Dale Roberts was born in Newcastle-upon-Tyne in 1956. He began his football career at Portman Road when he joined as a schoolboy in November 1972. He became an apprentice in January 1973 and turned professional in September 1974. He was a member of the squad that won the FA Youth Cup twice in 1973 and 1975 – a remarkable achievement. It’s clear that the young central defender had great promise. Among his teammates in that first Youth Cup winning team was fellow 16-year-old, George Burley, and the two boys, both far from home, formed an enduring friendship. In the squad that won the youth trophy in 1975 were David Geddis, Russell Osman and one John Wark. Roberts’ problem as a player for Ipswich would be that it was a time when there was an “embarrassment of riches.” Bobby Robson’s youth team policy combined with his brilliant network of scouts meant that competition was fierce and Roberts was competing with players of outstanding quality.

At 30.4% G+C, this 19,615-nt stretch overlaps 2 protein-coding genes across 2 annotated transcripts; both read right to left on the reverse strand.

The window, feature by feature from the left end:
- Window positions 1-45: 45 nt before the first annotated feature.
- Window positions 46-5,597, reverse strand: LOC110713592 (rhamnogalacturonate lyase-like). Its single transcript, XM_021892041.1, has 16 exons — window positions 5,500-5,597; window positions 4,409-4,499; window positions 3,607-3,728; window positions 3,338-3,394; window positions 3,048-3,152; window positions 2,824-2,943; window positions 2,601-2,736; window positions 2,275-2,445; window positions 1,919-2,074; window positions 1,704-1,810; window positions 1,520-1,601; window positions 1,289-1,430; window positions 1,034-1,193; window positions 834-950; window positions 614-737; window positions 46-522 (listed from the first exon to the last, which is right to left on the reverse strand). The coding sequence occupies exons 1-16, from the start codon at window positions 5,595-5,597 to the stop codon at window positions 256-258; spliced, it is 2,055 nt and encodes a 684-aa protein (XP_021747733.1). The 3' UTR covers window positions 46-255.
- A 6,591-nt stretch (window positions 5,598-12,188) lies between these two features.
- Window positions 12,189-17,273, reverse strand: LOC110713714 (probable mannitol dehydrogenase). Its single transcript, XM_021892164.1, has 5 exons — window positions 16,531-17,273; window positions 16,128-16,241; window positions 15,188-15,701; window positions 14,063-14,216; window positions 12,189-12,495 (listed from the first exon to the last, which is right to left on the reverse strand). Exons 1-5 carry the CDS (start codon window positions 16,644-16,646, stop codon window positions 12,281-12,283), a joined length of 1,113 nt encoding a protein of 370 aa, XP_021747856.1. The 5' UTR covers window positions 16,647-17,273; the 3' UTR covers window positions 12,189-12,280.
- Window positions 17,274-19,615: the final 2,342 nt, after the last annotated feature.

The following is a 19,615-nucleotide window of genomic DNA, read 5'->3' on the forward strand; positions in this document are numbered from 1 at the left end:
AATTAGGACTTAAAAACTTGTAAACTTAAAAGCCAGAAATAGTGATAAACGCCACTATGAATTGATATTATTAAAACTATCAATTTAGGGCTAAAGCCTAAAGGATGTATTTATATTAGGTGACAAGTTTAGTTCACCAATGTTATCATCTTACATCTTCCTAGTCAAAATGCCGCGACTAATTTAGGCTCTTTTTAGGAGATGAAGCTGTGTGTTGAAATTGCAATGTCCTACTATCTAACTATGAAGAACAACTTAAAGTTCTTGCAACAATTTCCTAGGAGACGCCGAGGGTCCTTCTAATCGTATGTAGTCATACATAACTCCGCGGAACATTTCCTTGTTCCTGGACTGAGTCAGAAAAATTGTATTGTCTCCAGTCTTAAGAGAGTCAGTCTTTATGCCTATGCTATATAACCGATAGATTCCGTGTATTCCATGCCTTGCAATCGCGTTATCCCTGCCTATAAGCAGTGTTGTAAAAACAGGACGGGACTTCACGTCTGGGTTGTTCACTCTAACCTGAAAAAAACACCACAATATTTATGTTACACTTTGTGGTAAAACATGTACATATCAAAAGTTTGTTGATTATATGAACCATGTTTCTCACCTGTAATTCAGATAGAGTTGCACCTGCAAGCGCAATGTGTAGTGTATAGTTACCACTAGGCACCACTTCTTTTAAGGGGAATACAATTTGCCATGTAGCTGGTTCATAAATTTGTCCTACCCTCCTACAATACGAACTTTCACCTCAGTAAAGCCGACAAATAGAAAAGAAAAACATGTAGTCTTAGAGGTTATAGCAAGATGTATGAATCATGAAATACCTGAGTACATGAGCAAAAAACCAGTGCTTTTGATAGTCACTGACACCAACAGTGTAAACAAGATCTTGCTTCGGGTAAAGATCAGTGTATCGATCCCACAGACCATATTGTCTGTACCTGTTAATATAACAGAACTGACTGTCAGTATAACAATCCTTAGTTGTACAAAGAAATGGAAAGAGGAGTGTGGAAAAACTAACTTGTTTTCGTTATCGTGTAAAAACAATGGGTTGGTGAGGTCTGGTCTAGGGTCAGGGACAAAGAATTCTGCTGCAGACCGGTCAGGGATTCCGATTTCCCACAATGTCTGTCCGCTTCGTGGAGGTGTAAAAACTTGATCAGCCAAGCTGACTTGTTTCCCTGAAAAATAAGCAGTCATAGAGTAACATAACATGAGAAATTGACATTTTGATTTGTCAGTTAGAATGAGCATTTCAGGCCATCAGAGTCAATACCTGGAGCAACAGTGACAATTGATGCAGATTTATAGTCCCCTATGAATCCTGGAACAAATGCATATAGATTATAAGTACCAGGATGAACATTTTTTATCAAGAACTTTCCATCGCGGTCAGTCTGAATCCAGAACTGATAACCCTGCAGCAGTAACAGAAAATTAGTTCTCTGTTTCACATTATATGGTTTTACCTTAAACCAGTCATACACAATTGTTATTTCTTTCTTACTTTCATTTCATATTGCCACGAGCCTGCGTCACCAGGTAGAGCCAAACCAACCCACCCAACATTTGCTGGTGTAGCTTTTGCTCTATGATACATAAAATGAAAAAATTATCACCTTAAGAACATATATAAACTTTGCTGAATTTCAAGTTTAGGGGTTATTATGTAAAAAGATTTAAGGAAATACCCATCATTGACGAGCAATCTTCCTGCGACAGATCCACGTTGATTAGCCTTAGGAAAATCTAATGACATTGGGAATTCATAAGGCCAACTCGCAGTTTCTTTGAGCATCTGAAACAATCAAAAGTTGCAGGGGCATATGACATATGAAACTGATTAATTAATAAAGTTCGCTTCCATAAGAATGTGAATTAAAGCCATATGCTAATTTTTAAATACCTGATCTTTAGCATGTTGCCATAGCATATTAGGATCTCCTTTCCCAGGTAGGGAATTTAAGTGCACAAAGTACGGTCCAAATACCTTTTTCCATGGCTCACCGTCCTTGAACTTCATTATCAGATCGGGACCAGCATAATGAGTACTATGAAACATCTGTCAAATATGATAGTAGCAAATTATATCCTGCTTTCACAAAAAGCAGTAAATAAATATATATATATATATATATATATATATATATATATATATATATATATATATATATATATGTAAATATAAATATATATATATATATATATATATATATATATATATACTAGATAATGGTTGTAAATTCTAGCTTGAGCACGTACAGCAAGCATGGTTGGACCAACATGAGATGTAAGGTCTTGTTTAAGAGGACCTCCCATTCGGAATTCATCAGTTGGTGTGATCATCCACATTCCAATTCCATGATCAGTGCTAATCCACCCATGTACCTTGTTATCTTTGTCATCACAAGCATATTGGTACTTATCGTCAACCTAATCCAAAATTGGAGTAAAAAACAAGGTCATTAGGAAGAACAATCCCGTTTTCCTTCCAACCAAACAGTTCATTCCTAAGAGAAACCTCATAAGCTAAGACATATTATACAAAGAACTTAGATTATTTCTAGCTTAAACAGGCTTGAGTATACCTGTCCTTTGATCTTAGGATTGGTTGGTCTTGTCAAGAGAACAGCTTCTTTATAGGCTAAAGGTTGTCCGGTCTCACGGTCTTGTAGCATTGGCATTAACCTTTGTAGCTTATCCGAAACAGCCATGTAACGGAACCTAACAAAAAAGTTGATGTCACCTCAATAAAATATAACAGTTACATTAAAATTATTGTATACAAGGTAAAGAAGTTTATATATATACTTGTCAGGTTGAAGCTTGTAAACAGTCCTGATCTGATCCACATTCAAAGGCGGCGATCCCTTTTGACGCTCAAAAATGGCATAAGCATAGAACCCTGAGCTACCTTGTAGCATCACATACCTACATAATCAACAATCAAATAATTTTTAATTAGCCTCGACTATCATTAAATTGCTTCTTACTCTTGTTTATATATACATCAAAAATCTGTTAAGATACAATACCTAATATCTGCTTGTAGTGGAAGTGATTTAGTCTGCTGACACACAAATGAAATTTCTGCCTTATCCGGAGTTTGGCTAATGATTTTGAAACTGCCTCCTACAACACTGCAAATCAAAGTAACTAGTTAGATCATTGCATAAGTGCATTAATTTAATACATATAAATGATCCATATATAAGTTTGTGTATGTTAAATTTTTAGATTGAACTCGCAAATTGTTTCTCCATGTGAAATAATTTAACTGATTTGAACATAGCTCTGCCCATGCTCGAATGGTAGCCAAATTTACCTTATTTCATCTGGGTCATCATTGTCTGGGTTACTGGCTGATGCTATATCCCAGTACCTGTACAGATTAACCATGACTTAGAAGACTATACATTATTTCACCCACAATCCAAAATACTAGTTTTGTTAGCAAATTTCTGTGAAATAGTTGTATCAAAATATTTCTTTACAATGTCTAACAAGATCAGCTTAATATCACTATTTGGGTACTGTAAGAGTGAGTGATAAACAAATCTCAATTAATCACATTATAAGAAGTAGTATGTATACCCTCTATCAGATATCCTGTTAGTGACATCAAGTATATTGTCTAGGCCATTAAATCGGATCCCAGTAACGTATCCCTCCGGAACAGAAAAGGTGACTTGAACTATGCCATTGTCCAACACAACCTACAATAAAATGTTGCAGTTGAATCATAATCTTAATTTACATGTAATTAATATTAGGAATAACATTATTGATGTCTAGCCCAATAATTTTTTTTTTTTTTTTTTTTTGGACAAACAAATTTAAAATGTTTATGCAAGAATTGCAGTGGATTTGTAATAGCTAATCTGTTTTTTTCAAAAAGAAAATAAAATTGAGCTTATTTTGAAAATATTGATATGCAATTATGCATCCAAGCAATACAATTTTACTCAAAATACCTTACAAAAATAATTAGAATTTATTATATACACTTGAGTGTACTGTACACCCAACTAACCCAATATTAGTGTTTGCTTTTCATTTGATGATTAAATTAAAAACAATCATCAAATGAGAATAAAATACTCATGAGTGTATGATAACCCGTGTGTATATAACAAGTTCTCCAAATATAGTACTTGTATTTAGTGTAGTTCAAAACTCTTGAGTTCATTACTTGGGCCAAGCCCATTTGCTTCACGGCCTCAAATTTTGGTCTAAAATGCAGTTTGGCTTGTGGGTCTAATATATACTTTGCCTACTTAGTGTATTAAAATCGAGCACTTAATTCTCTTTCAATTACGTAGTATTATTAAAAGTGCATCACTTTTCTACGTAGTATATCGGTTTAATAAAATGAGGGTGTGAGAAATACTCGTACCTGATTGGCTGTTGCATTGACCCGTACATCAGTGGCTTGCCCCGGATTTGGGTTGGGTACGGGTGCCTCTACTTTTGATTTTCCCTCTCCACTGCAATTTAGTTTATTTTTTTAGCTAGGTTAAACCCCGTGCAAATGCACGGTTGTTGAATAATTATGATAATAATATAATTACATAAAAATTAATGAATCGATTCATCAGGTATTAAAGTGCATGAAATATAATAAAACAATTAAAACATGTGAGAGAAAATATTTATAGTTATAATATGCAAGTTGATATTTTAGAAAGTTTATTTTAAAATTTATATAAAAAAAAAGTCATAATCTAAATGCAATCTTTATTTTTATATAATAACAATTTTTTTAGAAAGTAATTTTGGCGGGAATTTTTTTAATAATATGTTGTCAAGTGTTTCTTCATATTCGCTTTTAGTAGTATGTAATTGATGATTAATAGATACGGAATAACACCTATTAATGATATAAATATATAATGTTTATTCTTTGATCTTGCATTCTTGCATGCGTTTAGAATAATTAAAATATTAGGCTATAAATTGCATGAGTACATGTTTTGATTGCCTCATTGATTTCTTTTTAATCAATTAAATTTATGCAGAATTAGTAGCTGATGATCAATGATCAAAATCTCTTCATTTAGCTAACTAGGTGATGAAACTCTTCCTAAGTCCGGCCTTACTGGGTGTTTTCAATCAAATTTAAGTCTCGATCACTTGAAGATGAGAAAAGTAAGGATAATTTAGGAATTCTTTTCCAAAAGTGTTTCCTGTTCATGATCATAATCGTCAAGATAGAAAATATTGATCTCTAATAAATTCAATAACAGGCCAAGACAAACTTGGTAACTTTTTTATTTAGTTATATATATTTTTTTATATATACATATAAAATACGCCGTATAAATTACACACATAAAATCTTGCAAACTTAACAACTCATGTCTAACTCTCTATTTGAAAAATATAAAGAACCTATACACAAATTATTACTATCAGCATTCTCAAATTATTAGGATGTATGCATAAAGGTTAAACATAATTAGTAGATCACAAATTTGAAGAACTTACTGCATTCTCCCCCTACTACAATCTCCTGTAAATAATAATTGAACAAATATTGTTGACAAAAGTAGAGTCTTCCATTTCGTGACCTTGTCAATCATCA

Former ITFC Chairman, David Sheepshanks, recalled: “I can remember watching him as a player in the mid-70s where he was an understudy to Allan Hunter and Kevin Beattie. He was a top quality centre half but was also unfortunate to be at the club at a time when we had Russell Osman and Terry Butcher coming through…. Dale was a hard, totally determined and dedicated tough-tackling, no-nonsense player.”

He ended up only making 24 full appearances for Town before moving to Hull City AFC for a reported figure of £50,000 in February 1980, although it seems he spent a very brief time playing in the North American Soccer League in 1979. Roberts made nearly 200 appearances for Hull in Divisions 3 and 4. Manager Brian Horton described him as “popular… enthusiastic… a player’s player.” Matthew Rudd, a Hull City supporter and journalist, says he was a “popular player. Talkative, quick and hard as nails. Played in both City’s best and worst sides of the 1980s. … Partnered Peter Skipper through the best times until injury got him in 1984/5, and he went to Ferriby. By then he was playing at right back as Brian Horton preferred Skipper and Stan McEwan in defence. All three of the managers he played for seemed to rate him, especially Colin Appleton, who put him in the side at the start of 1982/3 after an opening day defeat and never looked back.”